But earlier in the season, when these wild spring greens are young, they have a mild flavor that’s quite tasty! And since they taste mildly green, sweet, or spicy, they make a great substitute for parsley in chimichurri.
These grow abundantly in my own Ohio backyard and are packed with wild nutrition:
- Dandelion greens (Taraxacum officinalis)
- Violet leaf and flower (Viola sororia)
- Cleavers (Galium aparine)
- Chickweed (Stellaria media)
- Purple dead nettle (Lamium purpureum)
- Garlic mustard (Alliaria petiolata)
- Bittercress (Cardamine hirsuta)
- Ground ivy (Glechoma hederacea)
- Henbit (Lamium amplexicaule)
Know Before You Forage
Foraging is lots of fun, but there are some rules every forager needs to follow. Here are the most important guidelines for spring foraging:
- Always get permission before foraging on land you don’t own. Parks and public lands have different rules about foraging, so be aware of what’s allowed.
- Only forage from areas free from pesticides and chemical or heavy metal contamination. For example, you often see edible or medicinal plants growing along roadsides, but that’s a bad place to forage because of chemical contamination.
- Make absolutely sure you positively identify the plants you forage. Sometimes plants are difficult to identify in the early spring.
- Keep sustainability in mind. None of the wild spring greens I listed above are scarce or threatened, so you can harvest abundantly. But that’s not always the case.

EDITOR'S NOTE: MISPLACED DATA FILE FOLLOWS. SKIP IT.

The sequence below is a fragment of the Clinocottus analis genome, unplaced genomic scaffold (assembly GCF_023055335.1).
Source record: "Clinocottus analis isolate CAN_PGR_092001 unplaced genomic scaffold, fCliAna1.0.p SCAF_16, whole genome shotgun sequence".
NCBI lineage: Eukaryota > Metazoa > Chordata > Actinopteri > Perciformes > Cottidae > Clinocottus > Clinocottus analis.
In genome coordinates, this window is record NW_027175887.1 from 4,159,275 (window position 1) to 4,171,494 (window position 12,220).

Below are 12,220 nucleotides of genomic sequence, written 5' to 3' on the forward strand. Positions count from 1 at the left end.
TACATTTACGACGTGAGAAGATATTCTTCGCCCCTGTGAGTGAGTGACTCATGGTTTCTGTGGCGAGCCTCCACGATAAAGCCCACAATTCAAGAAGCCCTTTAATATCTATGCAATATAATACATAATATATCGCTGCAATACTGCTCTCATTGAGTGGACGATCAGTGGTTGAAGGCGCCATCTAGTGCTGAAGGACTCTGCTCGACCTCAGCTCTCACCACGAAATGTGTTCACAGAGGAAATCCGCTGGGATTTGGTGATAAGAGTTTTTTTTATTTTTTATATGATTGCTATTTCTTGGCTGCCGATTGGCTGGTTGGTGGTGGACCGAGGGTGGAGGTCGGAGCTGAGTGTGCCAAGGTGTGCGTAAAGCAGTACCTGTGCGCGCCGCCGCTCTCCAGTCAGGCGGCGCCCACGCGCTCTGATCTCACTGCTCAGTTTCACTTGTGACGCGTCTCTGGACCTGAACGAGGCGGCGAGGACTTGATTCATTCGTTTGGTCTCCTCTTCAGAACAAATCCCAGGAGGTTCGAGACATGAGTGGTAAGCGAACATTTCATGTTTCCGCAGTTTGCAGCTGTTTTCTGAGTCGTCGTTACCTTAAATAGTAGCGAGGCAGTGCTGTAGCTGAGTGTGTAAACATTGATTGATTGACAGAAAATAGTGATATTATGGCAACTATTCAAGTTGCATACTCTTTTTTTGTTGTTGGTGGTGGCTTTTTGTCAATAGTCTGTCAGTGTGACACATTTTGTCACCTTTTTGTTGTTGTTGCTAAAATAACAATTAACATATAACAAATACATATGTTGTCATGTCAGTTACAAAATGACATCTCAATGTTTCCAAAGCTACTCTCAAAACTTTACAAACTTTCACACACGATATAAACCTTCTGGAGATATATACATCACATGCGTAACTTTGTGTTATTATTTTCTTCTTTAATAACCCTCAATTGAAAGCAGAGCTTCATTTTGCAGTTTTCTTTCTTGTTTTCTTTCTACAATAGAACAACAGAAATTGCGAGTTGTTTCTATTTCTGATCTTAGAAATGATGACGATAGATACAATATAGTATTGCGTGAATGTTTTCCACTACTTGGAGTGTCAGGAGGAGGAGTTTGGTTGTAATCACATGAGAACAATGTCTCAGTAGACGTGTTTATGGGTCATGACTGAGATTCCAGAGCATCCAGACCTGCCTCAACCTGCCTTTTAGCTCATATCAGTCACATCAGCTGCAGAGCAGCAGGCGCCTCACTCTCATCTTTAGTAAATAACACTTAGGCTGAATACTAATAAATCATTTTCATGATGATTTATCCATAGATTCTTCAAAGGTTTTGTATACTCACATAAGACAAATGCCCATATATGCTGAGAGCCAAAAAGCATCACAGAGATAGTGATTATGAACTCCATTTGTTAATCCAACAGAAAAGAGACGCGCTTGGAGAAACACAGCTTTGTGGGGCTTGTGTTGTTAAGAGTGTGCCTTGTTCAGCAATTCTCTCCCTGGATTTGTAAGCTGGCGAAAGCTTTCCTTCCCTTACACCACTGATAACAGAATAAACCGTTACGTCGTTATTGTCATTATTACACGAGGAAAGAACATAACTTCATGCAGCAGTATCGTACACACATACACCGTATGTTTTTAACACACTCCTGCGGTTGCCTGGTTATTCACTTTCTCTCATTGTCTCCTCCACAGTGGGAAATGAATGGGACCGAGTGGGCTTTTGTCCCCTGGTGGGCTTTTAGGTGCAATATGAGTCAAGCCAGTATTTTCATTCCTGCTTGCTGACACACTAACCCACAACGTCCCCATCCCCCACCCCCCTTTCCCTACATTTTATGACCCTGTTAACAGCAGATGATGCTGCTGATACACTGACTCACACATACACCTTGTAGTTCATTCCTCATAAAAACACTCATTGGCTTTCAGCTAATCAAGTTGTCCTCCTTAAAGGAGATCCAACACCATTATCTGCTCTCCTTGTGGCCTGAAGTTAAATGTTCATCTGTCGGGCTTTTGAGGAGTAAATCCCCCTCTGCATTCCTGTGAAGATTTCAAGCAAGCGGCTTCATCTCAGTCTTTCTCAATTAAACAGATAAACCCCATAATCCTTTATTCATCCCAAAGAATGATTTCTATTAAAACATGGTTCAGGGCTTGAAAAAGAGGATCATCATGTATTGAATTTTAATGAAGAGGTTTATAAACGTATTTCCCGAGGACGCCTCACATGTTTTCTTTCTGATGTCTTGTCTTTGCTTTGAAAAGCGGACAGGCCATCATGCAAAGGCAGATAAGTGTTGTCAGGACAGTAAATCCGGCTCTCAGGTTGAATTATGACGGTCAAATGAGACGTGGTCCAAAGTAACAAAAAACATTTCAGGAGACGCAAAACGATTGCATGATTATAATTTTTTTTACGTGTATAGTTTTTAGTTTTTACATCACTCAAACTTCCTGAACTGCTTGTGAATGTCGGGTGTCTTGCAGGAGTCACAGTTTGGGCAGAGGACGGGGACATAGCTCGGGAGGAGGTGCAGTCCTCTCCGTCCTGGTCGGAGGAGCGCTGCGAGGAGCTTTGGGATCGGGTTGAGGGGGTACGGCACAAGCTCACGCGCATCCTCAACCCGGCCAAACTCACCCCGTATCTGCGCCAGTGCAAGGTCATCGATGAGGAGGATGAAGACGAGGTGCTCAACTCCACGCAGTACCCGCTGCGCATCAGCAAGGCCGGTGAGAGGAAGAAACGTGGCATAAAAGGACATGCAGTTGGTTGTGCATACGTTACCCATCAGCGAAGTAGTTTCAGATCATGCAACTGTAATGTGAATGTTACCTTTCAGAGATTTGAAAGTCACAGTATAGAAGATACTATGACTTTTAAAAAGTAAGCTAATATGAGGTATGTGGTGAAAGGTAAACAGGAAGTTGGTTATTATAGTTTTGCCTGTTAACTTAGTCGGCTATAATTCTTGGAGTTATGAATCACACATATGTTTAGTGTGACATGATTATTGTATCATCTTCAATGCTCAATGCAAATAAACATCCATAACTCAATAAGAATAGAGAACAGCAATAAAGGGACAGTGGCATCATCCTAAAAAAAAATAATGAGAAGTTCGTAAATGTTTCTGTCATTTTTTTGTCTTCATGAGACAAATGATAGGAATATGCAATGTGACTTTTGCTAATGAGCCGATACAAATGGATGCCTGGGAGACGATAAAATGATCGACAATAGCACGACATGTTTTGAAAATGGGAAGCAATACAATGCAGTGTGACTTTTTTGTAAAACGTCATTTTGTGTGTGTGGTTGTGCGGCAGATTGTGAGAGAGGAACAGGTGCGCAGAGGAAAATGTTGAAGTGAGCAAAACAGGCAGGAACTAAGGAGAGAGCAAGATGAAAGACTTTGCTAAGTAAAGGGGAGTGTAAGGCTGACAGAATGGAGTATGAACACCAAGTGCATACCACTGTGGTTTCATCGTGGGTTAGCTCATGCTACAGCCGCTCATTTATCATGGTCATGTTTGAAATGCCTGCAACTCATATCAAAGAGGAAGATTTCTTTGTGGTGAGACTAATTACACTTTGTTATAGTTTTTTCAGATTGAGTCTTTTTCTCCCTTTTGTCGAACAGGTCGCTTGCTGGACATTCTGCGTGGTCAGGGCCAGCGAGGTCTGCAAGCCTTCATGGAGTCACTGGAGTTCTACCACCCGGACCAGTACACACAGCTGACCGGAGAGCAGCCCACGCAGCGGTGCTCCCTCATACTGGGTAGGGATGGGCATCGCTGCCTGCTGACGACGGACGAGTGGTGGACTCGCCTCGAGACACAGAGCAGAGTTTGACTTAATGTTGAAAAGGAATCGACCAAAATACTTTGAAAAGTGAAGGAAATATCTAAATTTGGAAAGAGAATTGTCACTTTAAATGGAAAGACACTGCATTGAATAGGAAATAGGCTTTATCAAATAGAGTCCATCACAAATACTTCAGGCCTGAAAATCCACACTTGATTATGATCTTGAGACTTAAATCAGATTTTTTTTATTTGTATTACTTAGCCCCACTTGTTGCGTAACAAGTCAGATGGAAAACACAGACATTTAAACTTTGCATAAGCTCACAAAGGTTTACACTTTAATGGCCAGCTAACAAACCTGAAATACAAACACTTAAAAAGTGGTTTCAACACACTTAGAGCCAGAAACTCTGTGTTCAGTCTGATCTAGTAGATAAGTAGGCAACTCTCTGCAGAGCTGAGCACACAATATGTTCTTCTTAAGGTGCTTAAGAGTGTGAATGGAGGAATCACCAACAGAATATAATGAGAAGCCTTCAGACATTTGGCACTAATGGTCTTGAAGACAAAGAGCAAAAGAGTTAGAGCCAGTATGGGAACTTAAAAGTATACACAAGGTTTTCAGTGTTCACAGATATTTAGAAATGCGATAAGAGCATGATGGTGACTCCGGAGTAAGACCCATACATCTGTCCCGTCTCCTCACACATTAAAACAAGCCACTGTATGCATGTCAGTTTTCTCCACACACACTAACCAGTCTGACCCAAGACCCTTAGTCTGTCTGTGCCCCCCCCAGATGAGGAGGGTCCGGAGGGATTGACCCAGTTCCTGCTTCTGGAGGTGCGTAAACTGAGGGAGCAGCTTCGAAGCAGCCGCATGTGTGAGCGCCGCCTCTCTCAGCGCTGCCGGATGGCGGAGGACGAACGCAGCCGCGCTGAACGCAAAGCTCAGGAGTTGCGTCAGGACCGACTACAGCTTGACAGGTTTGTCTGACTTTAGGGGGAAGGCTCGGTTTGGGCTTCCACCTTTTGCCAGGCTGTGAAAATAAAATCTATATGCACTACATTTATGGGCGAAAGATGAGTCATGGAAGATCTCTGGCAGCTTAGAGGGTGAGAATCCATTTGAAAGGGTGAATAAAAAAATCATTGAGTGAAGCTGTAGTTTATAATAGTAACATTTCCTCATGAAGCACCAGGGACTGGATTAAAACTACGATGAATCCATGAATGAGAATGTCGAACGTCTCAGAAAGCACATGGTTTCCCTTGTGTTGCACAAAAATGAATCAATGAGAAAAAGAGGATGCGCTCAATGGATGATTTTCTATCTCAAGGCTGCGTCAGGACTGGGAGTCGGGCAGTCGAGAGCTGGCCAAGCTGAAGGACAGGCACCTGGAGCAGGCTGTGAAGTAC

When you go to forage early spring greens for your wild chimichurri, take along some kitchen scissors. These allow you to snip the plants above the ground so they stay clean. If you harvest carefully enough, you might not even need to wash them before preparing them!
Health Benefits of Wild Spring Greens
Foraging in the early spring doesn’t just give you nutritious vegetables. You get a boost of health benefits, too!
Most of these early spring greens are also medicinal herbs. Among other things, most are alterative herbs, or “blood cleansers.” These herbs promote your body’s ability to flush out toxins and accumulated wastes.
They might do this by supporting your lymphatic system like cleavers, promoting digestion like dandelion, or giving you a giant boost of phytochemicals and mucilage like chickweed.
Interestingly, we intuitively begin cleaning our homes and yards in the springtime. People have also intuitively turned to spring tonic herbs to give their bodies a boost of natural detoxification when winter ends.
I can’t think of a tastier way to enjoy some gently cleansing, spring tonic herbs than in this foraged chimichurri!
How to Make Chimichurri with Wild Spring Greens
You might be shocked by how easy it is to make a delicious chimichurri. I was! Gathering your wild spring greens takes the most time, and it should only take you about 5 minutes.
Once you have your ingredients and a food processor ready to go, you’ll have a homemade chimichurri sauce in about 30 seconds. You could hardly ask for a quicker spring foraging recipe!
The simple ingredients and instructions are below, along with a printable recipe card for your convenience.
Disclosure: Affiliate links are included. If you purchase through a link, your cost is the same or lower while I can earn a commission.
Wild Chimichurri Recipe Ingredients